The history of life on Earth has been marked five times by events of mass biodiversity extinction caused by extreme natural phenomena. Today, many experts warn that a Sixth Mass Extinction crisis is underway, this time entirely caused by human activities. A comprehensive assessment of evidence of this ongoing extinction event was published recently in the journal Biological Reviews by biologists from the University of Hawai'i at Mānoa and the Muséum National d'Histoire Naturelle in Paris, France. "Drastically increased rates of species extinctions and declining abundances of many animal and plant populations are well documented, yet some deny that these phenomena amount to mass extinction," said Robert Cowie, lead author of the study and research professor at the UH Mānoa Pacific Biosciences Research Center in the School of Ocean and Earth Science and Technology (SOEST).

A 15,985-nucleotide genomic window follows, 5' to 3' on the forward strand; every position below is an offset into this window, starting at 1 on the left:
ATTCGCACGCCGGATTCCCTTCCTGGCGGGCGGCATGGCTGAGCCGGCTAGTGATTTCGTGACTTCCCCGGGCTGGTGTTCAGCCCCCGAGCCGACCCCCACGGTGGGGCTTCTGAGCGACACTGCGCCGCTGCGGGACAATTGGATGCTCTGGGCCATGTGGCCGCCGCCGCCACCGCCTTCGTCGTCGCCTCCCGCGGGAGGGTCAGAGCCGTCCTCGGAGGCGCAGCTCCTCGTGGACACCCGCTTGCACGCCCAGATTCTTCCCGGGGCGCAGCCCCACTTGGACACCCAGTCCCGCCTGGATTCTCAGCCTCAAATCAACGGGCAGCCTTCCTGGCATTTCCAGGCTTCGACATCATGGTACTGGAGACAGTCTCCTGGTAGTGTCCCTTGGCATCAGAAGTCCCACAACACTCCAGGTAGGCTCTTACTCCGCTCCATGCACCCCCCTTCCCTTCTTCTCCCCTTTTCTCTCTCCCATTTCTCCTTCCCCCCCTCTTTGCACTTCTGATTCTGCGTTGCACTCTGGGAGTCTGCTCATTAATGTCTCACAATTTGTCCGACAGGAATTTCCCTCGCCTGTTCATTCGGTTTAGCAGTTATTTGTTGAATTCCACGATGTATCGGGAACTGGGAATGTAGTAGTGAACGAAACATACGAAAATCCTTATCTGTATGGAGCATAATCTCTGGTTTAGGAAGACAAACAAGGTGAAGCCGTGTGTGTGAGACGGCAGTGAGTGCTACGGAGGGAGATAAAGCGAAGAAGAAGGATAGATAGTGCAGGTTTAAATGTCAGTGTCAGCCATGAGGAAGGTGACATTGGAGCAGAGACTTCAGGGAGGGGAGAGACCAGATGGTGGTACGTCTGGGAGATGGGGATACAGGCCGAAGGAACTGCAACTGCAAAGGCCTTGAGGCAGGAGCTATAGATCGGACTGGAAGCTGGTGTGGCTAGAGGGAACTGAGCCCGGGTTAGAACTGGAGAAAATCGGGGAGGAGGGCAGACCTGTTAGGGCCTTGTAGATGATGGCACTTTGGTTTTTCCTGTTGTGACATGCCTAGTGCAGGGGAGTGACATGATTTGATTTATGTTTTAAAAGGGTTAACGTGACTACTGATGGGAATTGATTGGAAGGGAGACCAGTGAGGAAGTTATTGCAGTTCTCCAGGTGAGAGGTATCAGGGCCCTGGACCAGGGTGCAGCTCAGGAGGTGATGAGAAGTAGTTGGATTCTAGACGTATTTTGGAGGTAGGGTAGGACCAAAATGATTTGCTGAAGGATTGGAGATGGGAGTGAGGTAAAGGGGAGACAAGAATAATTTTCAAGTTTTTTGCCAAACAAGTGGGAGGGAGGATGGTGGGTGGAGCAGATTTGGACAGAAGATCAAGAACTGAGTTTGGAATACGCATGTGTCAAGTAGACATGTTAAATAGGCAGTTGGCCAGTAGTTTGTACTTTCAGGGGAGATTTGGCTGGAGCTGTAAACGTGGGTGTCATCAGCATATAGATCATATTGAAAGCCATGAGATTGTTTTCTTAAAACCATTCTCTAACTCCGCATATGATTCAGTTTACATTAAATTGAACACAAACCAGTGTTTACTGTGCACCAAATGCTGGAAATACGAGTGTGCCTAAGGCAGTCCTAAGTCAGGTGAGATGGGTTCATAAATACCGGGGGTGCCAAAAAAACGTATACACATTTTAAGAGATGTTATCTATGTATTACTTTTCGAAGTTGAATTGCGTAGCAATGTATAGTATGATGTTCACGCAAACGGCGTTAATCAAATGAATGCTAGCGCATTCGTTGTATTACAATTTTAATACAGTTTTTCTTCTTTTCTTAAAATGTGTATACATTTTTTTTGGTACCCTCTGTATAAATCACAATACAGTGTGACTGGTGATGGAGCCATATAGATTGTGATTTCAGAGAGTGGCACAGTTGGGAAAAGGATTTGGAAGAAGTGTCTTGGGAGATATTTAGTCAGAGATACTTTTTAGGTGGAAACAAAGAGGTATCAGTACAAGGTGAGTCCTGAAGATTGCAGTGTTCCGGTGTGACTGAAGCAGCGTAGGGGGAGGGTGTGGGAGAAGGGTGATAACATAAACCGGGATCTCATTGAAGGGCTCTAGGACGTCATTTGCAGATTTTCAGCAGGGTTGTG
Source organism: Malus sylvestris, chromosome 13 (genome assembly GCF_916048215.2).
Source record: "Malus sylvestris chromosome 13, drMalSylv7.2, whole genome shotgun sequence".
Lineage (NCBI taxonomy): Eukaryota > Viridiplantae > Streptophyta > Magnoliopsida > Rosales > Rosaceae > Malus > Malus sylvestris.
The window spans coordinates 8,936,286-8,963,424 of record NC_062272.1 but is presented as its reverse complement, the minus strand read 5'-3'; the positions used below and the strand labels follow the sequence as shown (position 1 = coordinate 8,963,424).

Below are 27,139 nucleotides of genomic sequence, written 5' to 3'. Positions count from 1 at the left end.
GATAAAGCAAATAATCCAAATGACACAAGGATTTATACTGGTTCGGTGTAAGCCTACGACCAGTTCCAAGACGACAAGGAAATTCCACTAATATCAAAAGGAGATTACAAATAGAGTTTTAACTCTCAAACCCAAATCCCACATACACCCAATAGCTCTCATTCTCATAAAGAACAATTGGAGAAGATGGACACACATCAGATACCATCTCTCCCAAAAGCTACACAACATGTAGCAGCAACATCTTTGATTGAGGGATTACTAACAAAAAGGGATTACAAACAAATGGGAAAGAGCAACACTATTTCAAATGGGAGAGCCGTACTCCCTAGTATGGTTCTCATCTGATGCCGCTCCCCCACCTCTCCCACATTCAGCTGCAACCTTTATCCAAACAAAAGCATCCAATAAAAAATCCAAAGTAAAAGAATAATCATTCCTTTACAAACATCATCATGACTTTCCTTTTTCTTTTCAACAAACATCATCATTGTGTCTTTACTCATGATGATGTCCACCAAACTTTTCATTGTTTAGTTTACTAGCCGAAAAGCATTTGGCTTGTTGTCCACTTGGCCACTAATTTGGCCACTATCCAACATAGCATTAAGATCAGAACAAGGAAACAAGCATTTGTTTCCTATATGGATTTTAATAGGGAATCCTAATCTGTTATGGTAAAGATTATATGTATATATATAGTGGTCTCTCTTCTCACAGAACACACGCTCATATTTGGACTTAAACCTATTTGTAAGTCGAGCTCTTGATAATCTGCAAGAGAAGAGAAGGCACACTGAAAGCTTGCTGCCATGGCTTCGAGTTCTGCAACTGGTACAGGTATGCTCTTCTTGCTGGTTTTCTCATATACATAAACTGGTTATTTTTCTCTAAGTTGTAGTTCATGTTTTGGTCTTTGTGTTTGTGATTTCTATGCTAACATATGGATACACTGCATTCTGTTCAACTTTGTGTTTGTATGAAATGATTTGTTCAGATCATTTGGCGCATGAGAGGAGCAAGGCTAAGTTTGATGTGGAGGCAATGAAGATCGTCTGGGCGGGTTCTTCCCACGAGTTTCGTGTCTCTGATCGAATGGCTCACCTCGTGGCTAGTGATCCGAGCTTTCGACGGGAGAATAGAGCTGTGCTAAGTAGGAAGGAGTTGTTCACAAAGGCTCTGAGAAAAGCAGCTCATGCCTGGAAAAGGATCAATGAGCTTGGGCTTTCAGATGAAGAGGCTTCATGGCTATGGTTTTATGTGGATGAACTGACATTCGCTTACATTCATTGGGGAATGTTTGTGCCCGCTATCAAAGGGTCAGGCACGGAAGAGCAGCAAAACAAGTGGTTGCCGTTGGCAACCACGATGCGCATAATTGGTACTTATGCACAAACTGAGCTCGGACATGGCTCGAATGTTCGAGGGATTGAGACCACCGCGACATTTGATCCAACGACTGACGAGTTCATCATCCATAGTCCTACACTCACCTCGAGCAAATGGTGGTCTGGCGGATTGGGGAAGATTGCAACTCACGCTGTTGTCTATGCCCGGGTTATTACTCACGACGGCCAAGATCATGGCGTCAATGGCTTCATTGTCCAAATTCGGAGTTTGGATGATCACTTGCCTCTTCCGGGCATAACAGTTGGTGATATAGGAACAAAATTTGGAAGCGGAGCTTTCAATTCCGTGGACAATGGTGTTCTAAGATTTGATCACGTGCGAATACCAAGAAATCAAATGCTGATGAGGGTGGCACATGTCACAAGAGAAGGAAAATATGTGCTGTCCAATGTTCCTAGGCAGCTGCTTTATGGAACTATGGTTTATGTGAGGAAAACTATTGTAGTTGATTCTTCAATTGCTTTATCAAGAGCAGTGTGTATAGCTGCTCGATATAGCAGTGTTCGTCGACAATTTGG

I read Daniel Sherrell’s Warmth: Coming of Age at the End of Our World sitting on the edge of what was left of the Shenandoah River after a summer of very little rain. Six inches is enough to canoe in but it’s less than that in many places. Fish are few and far between, yet humans are out there in canoes, dragging them over rocks, casting their lines, luring the last fish to their doom. I know the fish murders are not the problem, not at this scale. The problem is the power lines hanging low across the water, the 12-foot American Flag hung up on the shore, the massive actions of corrupt governments and industries — but also the cabin my family’s in and the car that drove us to it — not to mention the airplanes audible from great distances and tricking the mind into hoping for thunder.